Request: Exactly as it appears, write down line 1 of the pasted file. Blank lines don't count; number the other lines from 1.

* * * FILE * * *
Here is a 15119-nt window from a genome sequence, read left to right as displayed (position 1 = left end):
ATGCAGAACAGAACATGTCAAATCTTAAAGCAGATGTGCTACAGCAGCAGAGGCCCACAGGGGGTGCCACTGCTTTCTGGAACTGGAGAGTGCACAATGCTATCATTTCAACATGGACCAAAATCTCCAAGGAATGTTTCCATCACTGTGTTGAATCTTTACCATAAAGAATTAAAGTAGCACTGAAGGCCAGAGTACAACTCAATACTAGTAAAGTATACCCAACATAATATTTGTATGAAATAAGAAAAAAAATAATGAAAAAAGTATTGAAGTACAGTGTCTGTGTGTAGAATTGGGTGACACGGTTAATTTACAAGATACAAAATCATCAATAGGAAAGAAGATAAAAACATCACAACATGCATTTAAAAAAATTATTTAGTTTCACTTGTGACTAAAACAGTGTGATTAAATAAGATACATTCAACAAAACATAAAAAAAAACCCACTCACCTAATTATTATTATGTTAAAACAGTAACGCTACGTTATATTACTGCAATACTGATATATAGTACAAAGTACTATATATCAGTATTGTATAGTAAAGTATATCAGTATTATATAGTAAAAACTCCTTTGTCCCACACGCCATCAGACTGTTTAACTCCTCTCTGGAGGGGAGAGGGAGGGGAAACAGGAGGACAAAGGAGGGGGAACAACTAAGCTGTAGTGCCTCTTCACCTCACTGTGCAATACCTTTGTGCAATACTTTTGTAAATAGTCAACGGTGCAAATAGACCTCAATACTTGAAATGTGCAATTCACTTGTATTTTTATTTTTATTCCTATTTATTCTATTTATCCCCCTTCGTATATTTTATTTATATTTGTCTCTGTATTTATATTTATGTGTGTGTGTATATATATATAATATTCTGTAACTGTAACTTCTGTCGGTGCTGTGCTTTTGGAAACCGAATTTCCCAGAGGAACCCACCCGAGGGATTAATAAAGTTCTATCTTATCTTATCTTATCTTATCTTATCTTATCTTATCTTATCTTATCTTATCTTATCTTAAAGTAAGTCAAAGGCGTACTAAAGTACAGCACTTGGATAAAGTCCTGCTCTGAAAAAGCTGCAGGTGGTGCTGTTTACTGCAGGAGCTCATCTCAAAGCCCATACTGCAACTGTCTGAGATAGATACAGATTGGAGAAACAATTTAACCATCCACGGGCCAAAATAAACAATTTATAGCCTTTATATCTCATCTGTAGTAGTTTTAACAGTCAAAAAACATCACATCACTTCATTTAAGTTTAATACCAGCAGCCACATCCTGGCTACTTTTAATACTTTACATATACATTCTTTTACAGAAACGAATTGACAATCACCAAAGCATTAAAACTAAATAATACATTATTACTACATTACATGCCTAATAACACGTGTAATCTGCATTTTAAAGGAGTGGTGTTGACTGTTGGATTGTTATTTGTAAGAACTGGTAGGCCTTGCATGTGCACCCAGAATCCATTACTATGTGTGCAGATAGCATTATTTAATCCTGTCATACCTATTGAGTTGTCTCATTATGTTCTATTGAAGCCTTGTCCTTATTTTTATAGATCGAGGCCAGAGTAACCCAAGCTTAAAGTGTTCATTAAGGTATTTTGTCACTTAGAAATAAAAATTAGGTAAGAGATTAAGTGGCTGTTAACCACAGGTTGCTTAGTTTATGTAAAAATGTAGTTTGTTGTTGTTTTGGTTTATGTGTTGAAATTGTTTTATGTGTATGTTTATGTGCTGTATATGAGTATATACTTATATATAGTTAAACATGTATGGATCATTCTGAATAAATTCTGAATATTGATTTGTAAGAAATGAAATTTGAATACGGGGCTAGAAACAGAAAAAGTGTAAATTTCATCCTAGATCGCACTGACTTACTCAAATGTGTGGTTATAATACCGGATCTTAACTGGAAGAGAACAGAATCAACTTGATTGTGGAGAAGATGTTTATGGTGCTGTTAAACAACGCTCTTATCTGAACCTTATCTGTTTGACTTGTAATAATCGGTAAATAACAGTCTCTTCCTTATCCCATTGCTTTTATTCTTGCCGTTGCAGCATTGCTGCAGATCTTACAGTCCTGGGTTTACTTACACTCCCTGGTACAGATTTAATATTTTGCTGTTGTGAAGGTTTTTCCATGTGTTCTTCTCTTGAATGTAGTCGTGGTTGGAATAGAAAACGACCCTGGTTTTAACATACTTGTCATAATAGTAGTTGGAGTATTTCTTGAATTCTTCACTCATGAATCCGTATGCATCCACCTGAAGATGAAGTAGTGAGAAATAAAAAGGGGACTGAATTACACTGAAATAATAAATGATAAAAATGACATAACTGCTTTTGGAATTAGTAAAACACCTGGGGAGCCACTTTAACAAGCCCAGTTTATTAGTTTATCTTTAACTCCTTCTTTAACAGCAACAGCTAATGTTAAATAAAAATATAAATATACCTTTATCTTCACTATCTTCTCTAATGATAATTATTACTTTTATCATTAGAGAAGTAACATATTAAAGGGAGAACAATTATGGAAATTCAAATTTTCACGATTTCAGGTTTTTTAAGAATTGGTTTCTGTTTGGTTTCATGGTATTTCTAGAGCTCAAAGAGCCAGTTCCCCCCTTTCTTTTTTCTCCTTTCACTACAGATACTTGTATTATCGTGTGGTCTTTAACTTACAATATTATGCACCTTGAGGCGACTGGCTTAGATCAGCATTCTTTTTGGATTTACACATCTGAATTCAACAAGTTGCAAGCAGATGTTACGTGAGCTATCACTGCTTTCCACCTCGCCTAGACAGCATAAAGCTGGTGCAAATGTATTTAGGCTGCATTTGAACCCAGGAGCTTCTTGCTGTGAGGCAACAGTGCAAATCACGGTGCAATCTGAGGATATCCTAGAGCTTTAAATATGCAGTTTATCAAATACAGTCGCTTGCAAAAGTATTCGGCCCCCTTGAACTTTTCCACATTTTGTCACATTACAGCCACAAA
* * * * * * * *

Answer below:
Here is a 15119-nt window from a genome sequence, read left to right as displayed (position 1 = left end):